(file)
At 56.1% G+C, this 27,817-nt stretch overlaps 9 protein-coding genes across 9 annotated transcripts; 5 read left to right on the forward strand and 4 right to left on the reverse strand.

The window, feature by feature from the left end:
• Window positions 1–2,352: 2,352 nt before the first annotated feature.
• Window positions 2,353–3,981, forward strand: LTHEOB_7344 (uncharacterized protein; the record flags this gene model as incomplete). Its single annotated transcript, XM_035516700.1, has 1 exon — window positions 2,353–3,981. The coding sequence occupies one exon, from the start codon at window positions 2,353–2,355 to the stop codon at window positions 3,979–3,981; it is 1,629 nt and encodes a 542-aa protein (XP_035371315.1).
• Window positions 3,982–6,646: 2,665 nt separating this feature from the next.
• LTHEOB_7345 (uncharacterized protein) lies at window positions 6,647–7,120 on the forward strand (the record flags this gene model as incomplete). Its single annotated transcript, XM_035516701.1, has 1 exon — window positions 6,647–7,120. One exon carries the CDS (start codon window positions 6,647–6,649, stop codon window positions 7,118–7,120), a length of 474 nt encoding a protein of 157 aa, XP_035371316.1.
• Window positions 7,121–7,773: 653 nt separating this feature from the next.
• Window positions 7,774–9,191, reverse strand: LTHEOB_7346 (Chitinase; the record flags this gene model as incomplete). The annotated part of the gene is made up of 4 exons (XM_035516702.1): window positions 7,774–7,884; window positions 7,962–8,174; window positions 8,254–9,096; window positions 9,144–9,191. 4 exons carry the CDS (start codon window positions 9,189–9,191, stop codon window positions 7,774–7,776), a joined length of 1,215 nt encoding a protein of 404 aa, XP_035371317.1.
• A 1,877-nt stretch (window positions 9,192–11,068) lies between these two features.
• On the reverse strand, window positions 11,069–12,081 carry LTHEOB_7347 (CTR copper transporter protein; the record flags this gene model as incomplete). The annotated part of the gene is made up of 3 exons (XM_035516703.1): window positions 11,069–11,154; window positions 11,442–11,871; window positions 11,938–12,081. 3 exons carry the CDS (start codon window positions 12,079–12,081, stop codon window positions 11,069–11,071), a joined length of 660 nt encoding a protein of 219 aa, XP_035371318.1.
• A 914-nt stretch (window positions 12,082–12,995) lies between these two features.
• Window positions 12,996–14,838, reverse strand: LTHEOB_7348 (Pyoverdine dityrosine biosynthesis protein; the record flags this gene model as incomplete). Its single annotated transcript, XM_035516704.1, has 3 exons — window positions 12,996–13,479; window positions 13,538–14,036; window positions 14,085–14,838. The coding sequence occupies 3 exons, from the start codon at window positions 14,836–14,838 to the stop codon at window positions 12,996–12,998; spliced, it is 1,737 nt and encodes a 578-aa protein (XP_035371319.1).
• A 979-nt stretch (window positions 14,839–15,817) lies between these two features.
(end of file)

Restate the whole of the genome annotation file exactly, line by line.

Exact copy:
At 56.1% G+C, this 27,817-nt stretch overlaps 9 protein-coding genes across 9 annotated transcripts; 5 read left to right on the forward strand and 4 right to left on the reverse strand.

The window, feature by feature from the left end:
• Window positions 1–2,352: 2,352 nt before the first annotated feature.
• Window positions 2,353–3,981, forward strand: LTHEOB_7344 (uncharacterized protein; the record flags this gene model as incomplete). Its single annotated transcript, XM_035516700.1, has 1 exon — window positions 2,353–3,981. The coding sequence occupies one exon, from the start codon at window positions 2,353–2,355 to the stop codon at window positions 3,979–3,981; it is 1,629 nt and encodes a 542-aa protein (XP_035371315.1).
• Window positions 3,982–6,646: 2,665 nt separating this feature from the next.
• LTHEOB_7345 (uncharacterized protein) lies at window positions 6,647–7,120 on the forward strand (the record flags this gene model as incomplete). Its single annotated transcript, XM_035516701.1, has 1 exon — window positions 6,647–7,120. One exon carries the CDS (start codon window positions 6,647–6,649, stop codon window positions 7,118–7,120), a length of 474 nt encoding a protein of 157 aa, XP_035371316.1.
• Window positions 7,121–7,773: 653 nt separating this feature from the next.
• Window positions 7,774–9,191, reverse strand: LTHEOB_7346 (Chitinase; the record flags this gene model as incomplete). The annotated part of the gene is made up of 4 exons (XM_035516702.1): window positions 7,774–7,884; window positions 7,962–8,174; window positions 8,254–9,096; window positions 9,144–9,191. 4 exons carry the CDS (start codon window positions 9,189–9,191, stop codon window positions 7,774–7,776), a joined length of 1,215 nt encoding a protein of 404 aa, XP_035371317.1.
• A 1,877-nt stretch (window positions 9,192–11,068) lies between these two features.
• On the reverse strand, window positions 11,069–12,081 carry LTHEOB_7347 (CTR copper transporter protein; the record flags this gene model as incomplete). The annotated part of the gene is made up of 3 exons (XM_035516703.1): window positions 11,069–11,154; window positions 11,442–11,871; window positions 11,938–12,081. 3 exons carry the CDS (start codon window positions 12,079–12,081, stop codon window positions 11,069–11,071), a joined length of 660 nt encoding a protein of 219 aa, XP_035371318.1.
• A 914-nt stretch (window positions 12,082–12,995) lies between these two features.
• Window positions 12,996–14,838, reverse strand: LTHEOB_7348 (Pyoverdine dityrosine biosynthesis protein; the record flags this gene model as incomplete). Its single annotated transcript, XM_035516704.1, has 3 exons — window positions 12,996–13,479; window positions 13,538–14,036; window positions 14,085–14,838. The coding sequence occupies 3 exons, from the start codon at window positions 14,836–14,838 to the stop codon at window positions 12,996–12,998; spliced, it is 1,737 nt and encodes a 578-aa protein (XP_035371319.1).
• A 979-nt stretch (window positions 14,839–15,817) lies between these two features.